They may not be essentials in everyone’s kitchen design but adding a luxury feature or two to your kitchen design will ensure you love it for years to come.
Hot water taps
A few years ago, boiling water taps weren’t a standard addition for a new kitchen design. However, as commercial models from companies such as Quooker began to show up in hi-end domestic kitchens, the benefits of having boiling water at the drop of a lever became more apparent. As a result, tap manufacturers began to develop their ranges, first with standalone taps and now the easier to include tri-flow monobloc with hot, cold and boiling water all in one, neat unit. Not just for making tea and coffee in a flash, combined with a super-fast induction hob, a boiling water tap can help you to prepare pasta and rice dishes in a flash as well as speedily steaming veg and fish. Most models heat the water to 98° but some, like those from Quooker reach 100°. Try also Grohe, InSinkErator, Franke and Zip for three-in-one monobloc models and Insinkerator and Blanco for standalone taps that are useful for prep sinks. Tanks vary in size but some are compact enough to incorporate into a small kitchen design and all designs feature child-locks to prevent accidental scalding.
Steam ovens have long been a favourite with those that understand the benefits of a cooking process that preserves the goodness and nutrients of foods such as fish and vegetables. While steam ovens are still popular, and are great for more things than just veg – think pasta, pulses slow-cooked foods, proving bread – it’s combination steam ovens that are fast becoming the appliance on the top of our wish-lists. Combining a steam function with a microwave and also fan oven, if you’re short of space or your budget is limited, they provide most of the cooking functions you could ever need all in one convenient unit. Steam is delivered into the cavity via a removable water tank, meaning there’s no tricky plumbing into a water source either. Most appliance manufacturers include a steam or combination steam oven in their offering but be aware that most steam-only models are compact so it’s wise to combine them with another one or two combination single ovens.
If you’re not a fan of clutter on the worktops but can’t function in the morning without a large latte or Americano, then a built-in coffee machine might be a worthwhile addition to your list. Although they might seem pricey at first, many aren’t much more expensive than top-of-the range countertop models and think of all that money you’ll save not buying a coffee on your way to work everyday. If you’re planning an appliance bank in your kitchen design then it’s worth noting that most manufacturers are designing coffee machines to match their ovens and as a result a combination of three ovens and a coffee machine are becoming a popular configuration. Price points vary, from the very affordable semi-automatic models from Hotpoint to the pricier all-singing, all-dancing bean-to-cup coffee machine from AEG. If you can’t bear the thought of messy beans or grinds, then a Nespresso pod machine by Miele is a good option.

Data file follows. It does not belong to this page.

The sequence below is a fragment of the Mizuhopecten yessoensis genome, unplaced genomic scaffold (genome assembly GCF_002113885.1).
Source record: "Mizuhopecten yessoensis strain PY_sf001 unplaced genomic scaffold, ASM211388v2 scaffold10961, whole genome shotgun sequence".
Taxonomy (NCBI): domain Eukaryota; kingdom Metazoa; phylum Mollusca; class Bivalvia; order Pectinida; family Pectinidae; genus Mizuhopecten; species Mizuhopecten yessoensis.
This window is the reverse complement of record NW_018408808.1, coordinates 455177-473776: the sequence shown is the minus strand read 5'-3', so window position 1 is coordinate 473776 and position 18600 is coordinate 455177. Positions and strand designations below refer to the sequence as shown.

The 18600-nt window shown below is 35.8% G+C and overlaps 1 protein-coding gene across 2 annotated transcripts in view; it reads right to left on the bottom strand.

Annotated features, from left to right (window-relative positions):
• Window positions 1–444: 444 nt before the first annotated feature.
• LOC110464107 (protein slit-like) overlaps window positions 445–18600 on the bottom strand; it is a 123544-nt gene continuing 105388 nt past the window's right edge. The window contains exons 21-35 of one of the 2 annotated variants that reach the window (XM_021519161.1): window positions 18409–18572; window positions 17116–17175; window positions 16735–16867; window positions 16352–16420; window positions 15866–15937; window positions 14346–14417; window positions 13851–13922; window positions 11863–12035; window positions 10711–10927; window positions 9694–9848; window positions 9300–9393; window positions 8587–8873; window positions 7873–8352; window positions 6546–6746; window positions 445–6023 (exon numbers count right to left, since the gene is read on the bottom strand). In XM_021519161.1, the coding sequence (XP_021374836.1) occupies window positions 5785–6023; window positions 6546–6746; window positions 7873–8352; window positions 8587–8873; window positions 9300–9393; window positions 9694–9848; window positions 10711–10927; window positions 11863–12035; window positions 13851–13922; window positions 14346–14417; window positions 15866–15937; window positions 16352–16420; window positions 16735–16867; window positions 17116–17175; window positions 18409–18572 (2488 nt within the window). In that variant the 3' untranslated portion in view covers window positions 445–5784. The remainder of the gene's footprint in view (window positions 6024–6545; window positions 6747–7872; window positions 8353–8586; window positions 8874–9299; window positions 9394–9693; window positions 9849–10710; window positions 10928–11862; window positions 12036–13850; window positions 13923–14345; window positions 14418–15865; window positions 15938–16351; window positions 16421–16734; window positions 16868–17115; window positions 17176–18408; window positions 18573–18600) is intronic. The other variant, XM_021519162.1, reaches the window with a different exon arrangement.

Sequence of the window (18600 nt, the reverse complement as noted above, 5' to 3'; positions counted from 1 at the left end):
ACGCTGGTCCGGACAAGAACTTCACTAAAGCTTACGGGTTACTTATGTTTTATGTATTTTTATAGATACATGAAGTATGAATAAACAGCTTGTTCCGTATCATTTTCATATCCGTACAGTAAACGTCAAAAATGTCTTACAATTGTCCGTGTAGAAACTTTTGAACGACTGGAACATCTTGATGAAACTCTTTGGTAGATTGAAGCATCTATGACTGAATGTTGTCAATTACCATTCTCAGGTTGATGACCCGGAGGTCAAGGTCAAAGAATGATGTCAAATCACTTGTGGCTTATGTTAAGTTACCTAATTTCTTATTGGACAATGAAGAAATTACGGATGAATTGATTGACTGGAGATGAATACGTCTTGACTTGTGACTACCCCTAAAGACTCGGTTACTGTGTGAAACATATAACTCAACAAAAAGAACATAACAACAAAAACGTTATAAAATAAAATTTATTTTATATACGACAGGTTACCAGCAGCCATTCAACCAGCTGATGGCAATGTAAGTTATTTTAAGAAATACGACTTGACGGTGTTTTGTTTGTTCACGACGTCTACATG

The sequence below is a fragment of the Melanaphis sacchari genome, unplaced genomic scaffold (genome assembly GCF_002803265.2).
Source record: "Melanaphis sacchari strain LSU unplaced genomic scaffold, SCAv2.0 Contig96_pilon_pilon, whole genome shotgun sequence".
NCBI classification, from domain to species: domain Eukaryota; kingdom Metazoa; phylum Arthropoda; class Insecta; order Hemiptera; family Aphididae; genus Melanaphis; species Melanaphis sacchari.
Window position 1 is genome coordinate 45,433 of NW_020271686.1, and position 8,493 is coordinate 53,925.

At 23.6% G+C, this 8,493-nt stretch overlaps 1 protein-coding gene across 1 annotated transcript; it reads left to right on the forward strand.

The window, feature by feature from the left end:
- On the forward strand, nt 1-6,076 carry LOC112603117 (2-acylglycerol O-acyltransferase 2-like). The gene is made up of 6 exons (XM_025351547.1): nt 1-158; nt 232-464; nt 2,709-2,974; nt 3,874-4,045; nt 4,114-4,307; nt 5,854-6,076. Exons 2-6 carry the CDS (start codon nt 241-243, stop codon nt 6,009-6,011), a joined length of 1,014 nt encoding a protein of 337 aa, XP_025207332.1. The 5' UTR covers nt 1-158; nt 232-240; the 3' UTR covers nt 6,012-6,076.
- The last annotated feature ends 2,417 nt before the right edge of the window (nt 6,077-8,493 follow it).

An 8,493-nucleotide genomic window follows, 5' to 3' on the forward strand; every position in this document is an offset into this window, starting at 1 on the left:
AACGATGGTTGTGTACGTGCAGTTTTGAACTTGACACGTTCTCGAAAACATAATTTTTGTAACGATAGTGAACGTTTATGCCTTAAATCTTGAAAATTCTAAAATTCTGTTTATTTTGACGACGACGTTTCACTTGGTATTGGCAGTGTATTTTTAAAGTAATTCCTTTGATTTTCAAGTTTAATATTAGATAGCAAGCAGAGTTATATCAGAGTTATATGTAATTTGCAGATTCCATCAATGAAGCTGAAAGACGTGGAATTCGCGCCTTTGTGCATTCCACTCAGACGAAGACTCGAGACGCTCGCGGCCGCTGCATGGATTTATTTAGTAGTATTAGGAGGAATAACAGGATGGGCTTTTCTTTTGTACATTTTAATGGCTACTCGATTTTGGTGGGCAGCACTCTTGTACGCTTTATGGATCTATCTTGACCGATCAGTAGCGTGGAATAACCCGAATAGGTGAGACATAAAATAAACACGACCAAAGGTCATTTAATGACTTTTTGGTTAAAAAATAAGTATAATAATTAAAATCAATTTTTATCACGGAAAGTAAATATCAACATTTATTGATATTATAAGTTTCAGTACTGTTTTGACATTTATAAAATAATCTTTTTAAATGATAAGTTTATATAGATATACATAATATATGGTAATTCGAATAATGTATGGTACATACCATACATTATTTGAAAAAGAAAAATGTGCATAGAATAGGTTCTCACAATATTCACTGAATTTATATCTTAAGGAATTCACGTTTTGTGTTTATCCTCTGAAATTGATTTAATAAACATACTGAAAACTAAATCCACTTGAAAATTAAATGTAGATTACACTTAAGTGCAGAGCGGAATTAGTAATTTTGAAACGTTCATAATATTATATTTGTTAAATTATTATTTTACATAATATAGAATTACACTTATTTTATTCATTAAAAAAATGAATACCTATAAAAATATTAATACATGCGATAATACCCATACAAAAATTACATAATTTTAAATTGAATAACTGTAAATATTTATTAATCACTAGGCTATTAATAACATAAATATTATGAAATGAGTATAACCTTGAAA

Kitchens with zones for cooking, eating and entertaining are the perfect place for one of the latest luxury appliances – the wine cooler. While there might not be space for a wine cellar, the latest wine coolers are very sophisticated machines that will ensure all wines – both red and white are kept in the optimum conditions. Undercounter models from companies such as Liebherr, Caple and CDA vary in size from space-saving single columns to those with room enough for up to 48 bottles and featuring several temperature zones for keeping reds and whites at exactly the right temperature. Perfect placed on the dining side of an island so that guests can help themselves while you cook, look for coolers that also include UV protection and anti-vibration – to keep harmful light and stop the disturbance of sediments – as they’re important features to keep your wine at its best for longer. Larger models look great in a bank of appliances and many, such as those from Miele have elegant wooden shelving, three temperature zones and even a sommelier unit for sampling your best vintages.
If you’ve been seduced by the undeniable benefits of induction but can’t prize yourself away from the brilliance of gas for preparing stir-fried food, then domino hobs might be the answer. These two-zone cooktops – usually measuring around 30 x 60cm come in a variety of different types. As well as gas and induction models, you can also buy charcoal-style grills for all-year-round barbecuing, steel tepanyaki plates for Japanese style griddle cooking and even fryers for perfect southern-style chicken. Whichever you choose it’s best to buy from the same manufacturer to keep the materials, design and size consistent. If you’d prefer to keep costs down with just one worktop cut, then AEG, Caple and CDA all have single glass topped hobs that include both a powerful gas burner and induction plates, proving that in some things, you really can have it all!
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